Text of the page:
My first time caving was when I was about 30 weeks pregnant after our move to Wisconsin eighteen years ago.  Being a self-proclaimed science nerd, I was more than willing to go in an effort to explore our new mid-western surroundings and check out the stalagmites and stalactites. After all, we already had a precocious five-year old who was ready for some Earth Science.  It would be a great experience for him, too.  So, off we went one hot summer day to Niagara Cave in Harmony, Minnesota. It was very cool and although the experience ended for me more quickly than our group (I got a little claustrophobic and diaphoretic, having to ascend before the tour was over), I went back two more times over the years – always with kids in tow.

Other than memories of dank darkness, narrow passageways, dripping water, and cool temperatures (which are a relief from summer heat whether you are pregnant or not), I remember being told the rules.  First and foremost, the one repeated several times was to stay with your group!

This brings us back to the publicized articles found in the digital editions of the New York Times and Wall Street Journal about the recent incident with the Indiana College Student who was left alone in the cave when his group exploration was over.  Yes, he was left. The buddy system did not work. Obviously, numbers (bodies or students – whatever you want to call them) were left unaccounted. It sounds like the pressure of our overscheduled days reigned over getting the group out and on their way to their next obligation or activity. There were a lot of safety checks not performed. He is lucky. I am glad he was found and is alright. But, you know what really gets me is that the articles totally gloss over the fact that HE LEFT THE GROUP!  It is mentioned once in the New York Times article but then, that is it!  Where is his responsibility in the incident?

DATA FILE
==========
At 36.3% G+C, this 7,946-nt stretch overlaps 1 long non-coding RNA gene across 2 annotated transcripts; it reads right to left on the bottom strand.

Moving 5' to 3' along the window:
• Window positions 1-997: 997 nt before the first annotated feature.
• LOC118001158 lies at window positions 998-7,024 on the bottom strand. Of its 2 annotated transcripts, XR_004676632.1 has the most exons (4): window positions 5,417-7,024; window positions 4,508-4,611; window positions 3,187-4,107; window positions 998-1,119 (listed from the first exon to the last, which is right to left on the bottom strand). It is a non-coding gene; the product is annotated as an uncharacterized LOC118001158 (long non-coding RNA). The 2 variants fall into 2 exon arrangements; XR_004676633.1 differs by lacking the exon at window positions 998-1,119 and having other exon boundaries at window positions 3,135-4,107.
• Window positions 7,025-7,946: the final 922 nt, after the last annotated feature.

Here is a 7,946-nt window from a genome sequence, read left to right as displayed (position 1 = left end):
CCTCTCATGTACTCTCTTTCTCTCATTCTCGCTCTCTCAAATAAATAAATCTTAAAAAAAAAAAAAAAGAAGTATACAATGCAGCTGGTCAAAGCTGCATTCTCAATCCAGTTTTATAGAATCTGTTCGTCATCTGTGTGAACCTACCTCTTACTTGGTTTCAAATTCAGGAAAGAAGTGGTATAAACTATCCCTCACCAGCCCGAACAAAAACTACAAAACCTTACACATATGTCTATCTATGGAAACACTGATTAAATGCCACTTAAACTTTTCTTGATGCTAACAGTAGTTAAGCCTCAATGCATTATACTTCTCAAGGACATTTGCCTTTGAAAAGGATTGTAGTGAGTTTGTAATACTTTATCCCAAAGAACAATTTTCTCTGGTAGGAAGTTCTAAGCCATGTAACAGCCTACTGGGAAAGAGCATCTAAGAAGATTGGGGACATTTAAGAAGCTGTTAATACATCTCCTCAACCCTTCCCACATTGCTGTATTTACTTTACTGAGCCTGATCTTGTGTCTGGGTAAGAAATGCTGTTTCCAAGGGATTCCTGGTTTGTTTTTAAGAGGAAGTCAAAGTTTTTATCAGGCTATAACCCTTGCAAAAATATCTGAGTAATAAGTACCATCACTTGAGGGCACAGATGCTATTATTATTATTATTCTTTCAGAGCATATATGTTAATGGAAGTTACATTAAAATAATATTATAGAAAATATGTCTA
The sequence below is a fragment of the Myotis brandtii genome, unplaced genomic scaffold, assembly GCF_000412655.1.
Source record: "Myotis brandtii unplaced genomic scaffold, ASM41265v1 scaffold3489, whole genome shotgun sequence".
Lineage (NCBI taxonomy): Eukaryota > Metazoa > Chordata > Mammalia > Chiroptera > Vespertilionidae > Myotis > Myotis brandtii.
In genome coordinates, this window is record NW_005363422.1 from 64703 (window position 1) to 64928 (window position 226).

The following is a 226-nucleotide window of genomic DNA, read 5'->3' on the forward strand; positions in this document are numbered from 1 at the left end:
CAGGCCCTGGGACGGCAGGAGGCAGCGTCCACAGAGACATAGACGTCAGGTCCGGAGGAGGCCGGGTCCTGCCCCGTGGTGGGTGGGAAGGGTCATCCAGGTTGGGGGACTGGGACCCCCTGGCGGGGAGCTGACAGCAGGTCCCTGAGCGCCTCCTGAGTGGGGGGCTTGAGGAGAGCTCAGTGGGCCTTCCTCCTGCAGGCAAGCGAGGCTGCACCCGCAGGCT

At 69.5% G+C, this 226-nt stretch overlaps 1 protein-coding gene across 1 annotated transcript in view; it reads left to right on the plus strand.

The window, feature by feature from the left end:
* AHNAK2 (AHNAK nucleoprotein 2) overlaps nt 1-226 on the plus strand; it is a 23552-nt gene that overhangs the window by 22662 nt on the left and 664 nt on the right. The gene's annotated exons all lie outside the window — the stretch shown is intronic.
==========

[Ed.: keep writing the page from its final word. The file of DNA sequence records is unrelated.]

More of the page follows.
You do not leave a group in a cave! He was not an experienced spelunker. The light shines on yet another great example of our youth being so focused on their own needs and wants that safety for themselves and others becomes an afterthought.  This focus could have had dire consequences. Yeah, you are not enjoying that part of the cave, your back hurts, etc., etc.. Stay with the group!  It will be over soon.

I am sorry but I think the newspapers do some disservice to us all in telling this story in the way the details were shared.  HE LEFT THE GROUP.  I think it demanded repeating, at least once, if not more.

Obviously, the student leaving the group with which he was exploring to find the other group was a huge mistake. It was his mistake. His mistake was compounded by the mistakes of others in the group for failing to account for him upon exiting the cave.  Luckily, for all, the situation was not fatal.  I am really not sure which – the group or the student – bears the greatest weight of the responsibility for his being left behind. Again, you do not leave your group! Ever.

The moral of the story? Spelunking is fun. Kids love it. You can experience awe and wonder about our earth and how it forms in any number of caves across the country. It is generally a safe activity.  It is the type of activity I would, and have, highly encouraged for enriching our youth. But, there are rules. The rules are there for safety – yours and others.  Follow the rules and. most likely, you will not have to find yourself in a situation that could threaten your life, or leave you considering crickets for your next meal.

Simple.